Howard Creek Campground at Westport-Union Landing State Beach is located on a narrow strip of land between California Highway 1 and bluffs overlooking the ocean. Howard Creek Campground has very little in the way of amenities, shade or privacy, but it is surrounded by panoramic views. Westport-Union is a first-come, first-served campground, and each campsite includes a picnic table, fire ring, and access to bathrooms.
Westport-Union Landing State Beach was one of the 70 parks that were slated to close in July 2012, but was saved from closure by a local native tribe.
Westport-Union Landing – Howard Creek Campground Bottom Line
Howard Creek Campground is frequented by RV and Trailer campers, not tent campers. Much like the main campground at Westport-Union Landing State Beach it would be a non-starter for tent camping if it were not for the scenery and access to the beach. The campground has no shade or privacy, can be fairly windy most of the time, and since it is close to Highway 1 you can hear road noise, making tent camping somewhat miserable. But, since the campground does not usually fill up you can usually get a campsite closer to the edge of the bluffs and away from other campers.
Westport-Union Landing – Howard Creek Campground Features
|Campground Type:||Organized, Semi-primitive|
|Number of Campsites:||17|
|Toilets:||Yes – Vault|
|RV/Trailer Length:||Not Specified|
|Cell Phone Service:||None|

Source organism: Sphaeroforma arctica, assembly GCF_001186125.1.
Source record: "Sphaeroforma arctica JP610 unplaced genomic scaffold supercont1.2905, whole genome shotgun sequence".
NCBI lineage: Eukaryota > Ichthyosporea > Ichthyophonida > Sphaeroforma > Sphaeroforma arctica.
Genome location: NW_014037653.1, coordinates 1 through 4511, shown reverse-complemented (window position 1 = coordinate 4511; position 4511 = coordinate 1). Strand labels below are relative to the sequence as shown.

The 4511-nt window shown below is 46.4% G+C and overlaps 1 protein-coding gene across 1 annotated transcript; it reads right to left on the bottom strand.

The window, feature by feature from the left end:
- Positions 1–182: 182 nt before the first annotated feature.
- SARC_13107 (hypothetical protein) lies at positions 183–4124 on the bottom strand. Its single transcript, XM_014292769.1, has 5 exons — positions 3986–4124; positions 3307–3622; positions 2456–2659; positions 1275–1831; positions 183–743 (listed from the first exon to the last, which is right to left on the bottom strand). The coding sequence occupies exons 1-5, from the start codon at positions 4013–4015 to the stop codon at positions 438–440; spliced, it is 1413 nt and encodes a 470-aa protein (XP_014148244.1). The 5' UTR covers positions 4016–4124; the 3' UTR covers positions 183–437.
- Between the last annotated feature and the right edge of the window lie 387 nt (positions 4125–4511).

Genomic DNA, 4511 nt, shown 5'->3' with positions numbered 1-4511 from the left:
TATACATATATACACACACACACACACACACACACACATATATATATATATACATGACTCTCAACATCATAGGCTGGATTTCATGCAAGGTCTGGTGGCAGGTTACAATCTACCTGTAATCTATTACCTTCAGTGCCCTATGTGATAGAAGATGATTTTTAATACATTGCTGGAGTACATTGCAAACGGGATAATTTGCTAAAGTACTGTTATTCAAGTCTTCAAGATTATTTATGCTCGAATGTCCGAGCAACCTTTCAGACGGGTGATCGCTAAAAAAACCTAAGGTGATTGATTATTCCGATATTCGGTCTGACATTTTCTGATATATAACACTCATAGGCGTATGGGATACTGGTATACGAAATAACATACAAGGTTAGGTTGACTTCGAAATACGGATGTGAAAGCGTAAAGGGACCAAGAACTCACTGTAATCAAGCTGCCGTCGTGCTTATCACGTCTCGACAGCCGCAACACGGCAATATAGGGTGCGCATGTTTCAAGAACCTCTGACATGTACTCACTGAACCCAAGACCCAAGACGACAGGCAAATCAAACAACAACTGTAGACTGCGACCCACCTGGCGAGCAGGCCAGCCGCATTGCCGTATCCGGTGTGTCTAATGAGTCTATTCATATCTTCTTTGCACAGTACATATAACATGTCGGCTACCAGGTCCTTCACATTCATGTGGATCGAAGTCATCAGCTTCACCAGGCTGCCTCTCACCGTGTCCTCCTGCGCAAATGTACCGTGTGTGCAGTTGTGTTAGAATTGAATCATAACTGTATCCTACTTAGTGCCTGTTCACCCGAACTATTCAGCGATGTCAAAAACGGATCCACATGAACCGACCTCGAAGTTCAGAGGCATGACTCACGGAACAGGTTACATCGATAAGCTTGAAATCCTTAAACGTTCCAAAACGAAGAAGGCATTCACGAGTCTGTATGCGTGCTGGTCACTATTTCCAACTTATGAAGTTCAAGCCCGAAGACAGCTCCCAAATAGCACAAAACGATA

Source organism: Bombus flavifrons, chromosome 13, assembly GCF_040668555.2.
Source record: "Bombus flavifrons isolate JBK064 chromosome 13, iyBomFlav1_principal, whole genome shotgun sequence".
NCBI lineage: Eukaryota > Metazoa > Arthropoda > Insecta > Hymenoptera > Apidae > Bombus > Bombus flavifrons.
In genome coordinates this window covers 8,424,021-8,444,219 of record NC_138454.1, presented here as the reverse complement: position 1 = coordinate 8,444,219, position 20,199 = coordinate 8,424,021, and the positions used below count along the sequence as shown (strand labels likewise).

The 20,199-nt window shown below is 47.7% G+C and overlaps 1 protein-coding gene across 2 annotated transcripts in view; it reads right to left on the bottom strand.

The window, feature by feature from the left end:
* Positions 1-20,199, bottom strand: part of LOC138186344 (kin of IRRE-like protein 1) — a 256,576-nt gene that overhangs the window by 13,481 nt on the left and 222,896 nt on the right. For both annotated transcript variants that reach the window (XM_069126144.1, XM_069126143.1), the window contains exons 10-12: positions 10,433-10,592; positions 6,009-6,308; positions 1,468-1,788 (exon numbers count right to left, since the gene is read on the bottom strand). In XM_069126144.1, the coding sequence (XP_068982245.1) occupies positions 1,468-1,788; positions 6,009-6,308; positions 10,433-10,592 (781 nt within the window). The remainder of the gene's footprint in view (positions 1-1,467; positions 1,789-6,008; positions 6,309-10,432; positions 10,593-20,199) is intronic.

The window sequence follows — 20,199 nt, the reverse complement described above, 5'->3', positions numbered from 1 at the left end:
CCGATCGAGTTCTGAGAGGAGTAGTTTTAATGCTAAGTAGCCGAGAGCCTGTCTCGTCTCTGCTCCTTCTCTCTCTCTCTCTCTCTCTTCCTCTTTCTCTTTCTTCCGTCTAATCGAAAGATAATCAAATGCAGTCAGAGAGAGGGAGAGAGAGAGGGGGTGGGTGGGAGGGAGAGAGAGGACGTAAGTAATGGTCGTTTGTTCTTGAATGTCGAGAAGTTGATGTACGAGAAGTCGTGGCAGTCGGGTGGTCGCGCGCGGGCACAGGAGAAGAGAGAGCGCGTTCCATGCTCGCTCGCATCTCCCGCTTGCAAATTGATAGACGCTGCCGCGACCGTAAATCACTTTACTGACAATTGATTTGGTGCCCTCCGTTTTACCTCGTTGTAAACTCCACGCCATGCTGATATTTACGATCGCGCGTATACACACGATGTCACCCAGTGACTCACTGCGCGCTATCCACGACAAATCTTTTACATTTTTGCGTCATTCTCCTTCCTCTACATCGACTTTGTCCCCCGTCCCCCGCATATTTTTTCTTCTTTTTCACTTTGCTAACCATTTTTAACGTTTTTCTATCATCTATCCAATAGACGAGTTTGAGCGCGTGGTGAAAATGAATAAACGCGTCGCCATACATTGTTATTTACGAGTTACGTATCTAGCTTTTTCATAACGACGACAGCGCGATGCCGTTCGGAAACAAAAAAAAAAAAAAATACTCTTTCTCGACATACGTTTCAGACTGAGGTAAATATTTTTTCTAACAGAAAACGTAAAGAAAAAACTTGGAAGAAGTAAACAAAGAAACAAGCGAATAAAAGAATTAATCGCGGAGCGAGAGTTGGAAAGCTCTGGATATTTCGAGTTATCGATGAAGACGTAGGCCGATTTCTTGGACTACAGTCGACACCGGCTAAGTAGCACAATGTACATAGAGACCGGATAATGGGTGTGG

|Nearest City:||Mendocino, California|
|Location:||Mendocino County, California|
|Paved Road Access:||Yes|
|Proximity to Stores:||3 miles to Westport|
|Directions:||Located 20 miles north of Fort Bragg on Highway 1 and 2 miles north of Westport.|
|Web:||California State Parks||Twitter:|
|Reservations:||Reservations Not Accepted|
Like most beaches along the Northern California coast, Westport-Union Landing State Beach is not for swimming. There are dangerous undercurrents and steep drop-offs only a few feet out into the water.
When To Go
Summer – Fall – Summers are generally mild. Fog is often encountered near the coastline, with sunny, warmer weather more common inland in the foothills. Winters are generally cool with considerable amounts of rain.
Westport-Union State Beach was named for two early communities in the area. The first, Westport, a sawmill town, still exists today and the second, Union Landing largely is non-existent with only a few buildings remaining. Both of these communities were supplied lumber, railroad ties, and Tan Oak bark to the schooners which anchored offshore. The schooners were loaded with forest products by means of intricate cable tramways and chutes from the bluffs.
Westport-Union Landing – Howard Creek Campground Pictures
Image Credits: Justin Wilson